Volume 95, October 2004

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    Plate Block FAQ
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Overall prices for plate blocks are still on the rise. As always there are pockets of strength and weakness. We endeavor to bring some of these to your attention as our research allows.

As most of you are aware, we are in a unique position to evaluate the market. It isn't rocket science to determine when certain stamps are in demand, nor when they are in short supply. We make every effort to keep our inventory in balance, but with so many items and no true source to obtain them it is truly a difficult task. Some of the following plate blocks and souvenir sheets are increasingly difficult to locate at this time and we recommend that you expend extra effort to find them if you don't already own them.

Nearly all of the issues NOT in our catalog fall into that category, especially the early issues before Scott No. 611 and the Kansas Nebraska overprints (Scott Nos. 658 through 679). Very Fine never hinged plate number blocks of many of these stamps are becoming more scarce with every passing day. It is not that they don't exist, it is more that they are held in collections which are not for sale at this time. Given the fact that collectors are wont to sell their best stamps, that some will be passed down to the next generation it is sometimes years before they come to market. Additionally, when a collection does surface it generally has only one each of the most desirable items. Catalog prices reflect the scarcity and continue to escalate almost monthly.

Regarding more modern issues, the situation is not much different. More issues than we would like have been deleted from our current catalog because we have none and despite our efforts have no idea when we will be able to accumulate enough to offer them again.

The following is a partial list of recent issues that we regard as worthy of inclusion in any collection

World War II issues….. five different issues (Scott Nos. 2559, 2697, 2765, 2838, and 2981). Some of these stamps are more difficult than others to locate but ultimately we feel that full sets will be most desirable.

Scott No. 2524A: The 29 cent Tulip issue with perforation 13 x 12 ¾

Scott No. 2998a : The 60 cent Eddie Rickenbacker issue with large date

Scott No. 3014-17: A plate number coil of eight stamps.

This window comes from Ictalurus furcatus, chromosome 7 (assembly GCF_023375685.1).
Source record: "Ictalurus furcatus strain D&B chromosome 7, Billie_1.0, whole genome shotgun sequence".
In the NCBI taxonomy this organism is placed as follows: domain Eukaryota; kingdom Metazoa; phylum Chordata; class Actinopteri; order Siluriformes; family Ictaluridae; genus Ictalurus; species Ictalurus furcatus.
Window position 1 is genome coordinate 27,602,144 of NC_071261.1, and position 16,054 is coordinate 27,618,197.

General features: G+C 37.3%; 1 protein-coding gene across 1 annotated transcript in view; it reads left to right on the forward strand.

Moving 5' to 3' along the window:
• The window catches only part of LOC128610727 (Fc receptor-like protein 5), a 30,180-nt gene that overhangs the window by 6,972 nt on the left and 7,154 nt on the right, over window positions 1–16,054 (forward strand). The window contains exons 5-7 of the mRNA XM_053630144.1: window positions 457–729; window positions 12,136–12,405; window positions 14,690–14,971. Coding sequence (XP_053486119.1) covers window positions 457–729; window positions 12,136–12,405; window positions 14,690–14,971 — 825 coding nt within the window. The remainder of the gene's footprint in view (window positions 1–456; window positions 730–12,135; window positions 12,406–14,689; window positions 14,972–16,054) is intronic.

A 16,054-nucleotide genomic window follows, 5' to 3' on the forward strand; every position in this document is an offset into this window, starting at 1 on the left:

Scott No. 3072-76: Indian Dances, plate block of ten stamps.

Scott No. 3226 : Alfred Hitchcock, plate block of four stamps and pane of twenty

Scott No. 3277: Flag over City issue, water activated

Scott Nos. 3409 through 3413: Five Souvenir Sheets issued in July of 2000.

Scott No. 3446: Edward G Robinson plate block of four stamps and pane of twenty

Scott No. 3469: 34 cent Flag over Field water activated

Scott No. 3653-6: Teddy Bears plate block of four, ten, and pane of twenty

Scott No. 3787-91: Lighthouses plate block of ten and pane of twenty

With regard to stamps that are evidencing weakness during the past few months, there are two areas that stand out. First, promotional stamps, mostly involved with the issuance of the state quarters. For the most part they are stamps that were not particularly desirable prior to the promotion. As a result of said promotion they were bid up in value to an unsustainable price. Many of these stamps have slipped back to a more reasonable value.

The second category is Air Mail issues. As a group, they have not increased much in value and some, even among the earliest issues, have actually declined.

The five cent Sea Coast plate number coil has been reissued in many forms. As of this date it is available in the following varieties:

Scott No. 3693 self adhesive with 2002 date

Scott No. 3775 water activated with 2003 date

Scott No. 3785 self adhesive with 2003 date

Scott No, 3864 water activated with 2004 date

Unnumbered at this time self adhesive with 2004 date, has no perfs on top or bottom